Efficient and practical transport connections to and from surrounding settlements will improve access to health services, education and job opportunities. 

Public transport connectivity to employment areas and regional services like hospitals, tertiary education campuses and regional airports must be catered for where feasible.

Transport for NSW will investigate opportunities to improve bus operations in centres and their connections with regional communities by working with bus operators to develop routes and timetables to improve services.

 

Actions

15.1 Promote aviation-related employment opportunities and precincts.
15.2 Protect airports from the encroachment of incompatible development.
15.3 Provide public transport to major services and employment areas where the size of the urban area has the potential to generate sufficient demand

Urban growth must be directed to areas with infrastructure capacity, or where upgrades or new infrastructure is cost-effective.

Local growth management strategies will plan for timely and economically viable infrastructure and support proposals that minimise expenditure or duplicated services. Rezoning will only occur when proposals for land release or development demonstrate that servicing can occur from existing infrastructure or that new infrastructure can be properly funded.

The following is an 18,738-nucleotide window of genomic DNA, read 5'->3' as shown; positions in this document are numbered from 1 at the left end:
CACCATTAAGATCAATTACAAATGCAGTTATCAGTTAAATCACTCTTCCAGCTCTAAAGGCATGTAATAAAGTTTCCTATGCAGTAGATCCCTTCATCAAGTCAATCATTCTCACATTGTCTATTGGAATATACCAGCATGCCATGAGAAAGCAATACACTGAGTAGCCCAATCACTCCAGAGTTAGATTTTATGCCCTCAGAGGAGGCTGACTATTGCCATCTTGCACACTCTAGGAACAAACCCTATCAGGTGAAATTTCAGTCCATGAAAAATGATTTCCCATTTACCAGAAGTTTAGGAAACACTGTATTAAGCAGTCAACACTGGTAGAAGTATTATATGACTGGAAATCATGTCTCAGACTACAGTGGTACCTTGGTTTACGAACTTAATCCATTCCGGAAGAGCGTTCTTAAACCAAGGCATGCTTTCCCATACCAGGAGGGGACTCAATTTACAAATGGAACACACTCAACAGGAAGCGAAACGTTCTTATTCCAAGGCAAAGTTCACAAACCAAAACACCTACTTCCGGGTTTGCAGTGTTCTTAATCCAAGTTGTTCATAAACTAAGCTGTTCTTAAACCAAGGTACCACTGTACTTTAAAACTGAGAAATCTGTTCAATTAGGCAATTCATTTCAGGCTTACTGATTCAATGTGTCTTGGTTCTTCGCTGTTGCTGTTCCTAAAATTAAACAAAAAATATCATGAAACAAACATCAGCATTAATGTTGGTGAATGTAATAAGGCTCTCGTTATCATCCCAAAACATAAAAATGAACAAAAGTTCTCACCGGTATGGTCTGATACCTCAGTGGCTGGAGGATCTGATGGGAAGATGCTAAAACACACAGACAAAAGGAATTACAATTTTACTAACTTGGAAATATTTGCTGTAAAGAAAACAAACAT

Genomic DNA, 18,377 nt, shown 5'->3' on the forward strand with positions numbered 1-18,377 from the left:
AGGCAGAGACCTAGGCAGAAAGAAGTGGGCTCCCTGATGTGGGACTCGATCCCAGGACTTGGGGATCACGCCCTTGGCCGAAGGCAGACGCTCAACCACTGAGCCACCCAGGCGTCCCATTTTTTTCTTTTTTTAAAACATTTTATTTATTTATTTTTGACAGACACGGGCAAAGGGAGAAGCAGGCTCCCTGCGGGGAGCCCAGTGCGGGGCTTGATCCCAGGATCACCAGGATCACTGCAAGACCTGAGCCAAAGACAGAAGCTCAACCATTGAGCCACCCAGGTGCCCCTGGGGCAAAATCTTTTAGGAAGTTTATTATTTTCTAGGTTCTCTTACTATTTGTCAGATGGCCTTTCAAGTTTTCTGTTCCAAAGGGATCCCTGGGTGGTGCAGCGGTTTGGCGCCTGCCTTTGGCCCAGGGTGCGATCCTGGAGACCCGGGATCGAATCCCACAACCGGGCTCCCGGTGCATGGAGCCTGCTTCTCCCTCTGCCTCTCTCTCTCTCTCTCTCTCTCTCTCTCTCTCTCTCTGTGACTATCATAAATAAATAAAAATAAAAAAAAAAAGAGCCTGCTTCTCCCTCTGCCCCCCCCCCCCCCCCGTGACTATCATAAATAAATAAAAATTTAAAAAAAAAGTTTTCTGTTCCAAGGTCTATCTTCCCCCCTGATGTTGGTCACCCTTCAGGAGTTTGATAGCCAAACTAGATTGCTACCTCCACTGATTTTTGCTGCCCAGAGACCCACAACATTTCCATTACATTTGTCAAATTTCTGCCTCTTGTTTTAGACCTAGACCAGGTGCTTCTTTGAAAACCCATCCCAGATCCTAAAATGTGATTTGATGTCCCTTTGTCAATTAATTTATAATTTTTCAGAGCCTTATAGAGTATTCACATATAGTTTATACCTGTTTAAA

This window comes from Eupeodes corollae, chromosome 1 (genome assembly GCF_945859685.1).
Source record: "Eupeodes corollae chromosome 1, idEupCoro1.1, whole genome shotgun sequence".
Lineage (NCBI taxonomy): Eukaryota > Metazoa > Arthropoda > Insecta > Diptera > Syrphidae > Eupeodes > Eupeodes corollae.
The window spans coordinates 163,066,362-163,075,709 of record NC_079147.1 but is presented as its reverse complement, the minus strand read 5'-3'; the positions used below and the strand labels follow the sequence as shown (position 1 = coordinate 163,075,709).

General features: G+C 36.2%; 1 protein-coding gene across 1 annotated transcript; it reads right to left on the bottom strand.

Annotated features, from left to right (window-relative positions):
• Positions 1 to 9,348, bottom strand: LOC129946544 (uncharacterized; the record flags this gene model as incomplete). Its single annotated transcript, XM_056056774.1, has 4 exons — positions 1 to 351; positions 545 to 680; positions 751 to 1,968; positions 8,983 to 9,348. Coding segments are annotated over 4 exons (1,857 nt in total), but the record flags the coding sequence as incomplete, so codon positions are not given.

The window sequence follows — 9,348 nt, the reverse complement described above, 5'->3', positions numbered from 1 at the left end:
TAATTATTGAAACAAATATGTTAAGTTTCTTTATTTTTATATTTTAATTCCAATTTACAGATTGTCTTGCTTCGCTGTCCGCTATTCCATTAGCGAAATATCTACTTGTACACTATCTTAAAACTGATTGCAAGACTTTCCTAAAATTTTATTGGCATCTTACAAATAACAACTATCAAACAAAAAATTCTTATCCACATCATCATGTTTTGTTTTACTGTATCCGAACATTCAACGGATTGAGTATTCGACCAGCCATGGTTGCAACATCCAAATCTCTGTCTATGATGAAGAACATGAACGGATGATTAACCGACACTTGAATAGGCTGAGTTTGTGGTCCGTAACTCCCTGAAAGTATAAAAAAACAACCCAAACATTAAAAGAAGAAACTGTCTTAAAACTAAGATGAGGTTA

Communications infrastructure facilitates local employment opportunities and satisfies day-today needs. In accordance with the Australian Government’s National Broadband Network, a fibre-ready pit and pipe network that allows for the installation of Fibre To The Premises broadband service should be considered as part of local infrastructure planning. 

Infrastructure and utility providers need to identify appropriate sites and capacity to provide for water security, wastewater service capacity, electricity supply, emergency service facilities, cemeteries and crematoria. 

Funding and servicing models for utility infrastructure must provide sufficient flexibility to support new industries with high energy or water needs. New models for utility infrastructure, such as cost-sharing between industries, will support and stimulate growth in agribusiness and value-added manufacturing industries, as well as other development.

To support cross-border, inter-regional and intra-regional communities, councils should collaborate across borders. This will strengthen relationships, coordinate growth and deliver infrastructure more efficiently. 

The New England North West Housing and Land Monitor will detail annual rates of housing and employment land take up. This information will guide planning and investment for future infrastructure and services. 

Actions

16.1 Undertake detailed infrastructure service planning to establish that land can be feasibly and economically serviced prior to rezoning.
16.2 Maximise the cost-effective and efficient use of infrastructure by focusing development on existing infrastructure or promoting co-location of new infrastructure.
16.3 Work with stakeholders and infrastructure providers to investigate funding models for utility infrastructure.
16.4 Integrate cross-border land use planning between NSW and Queensland.

Page last updated: 02/11/2017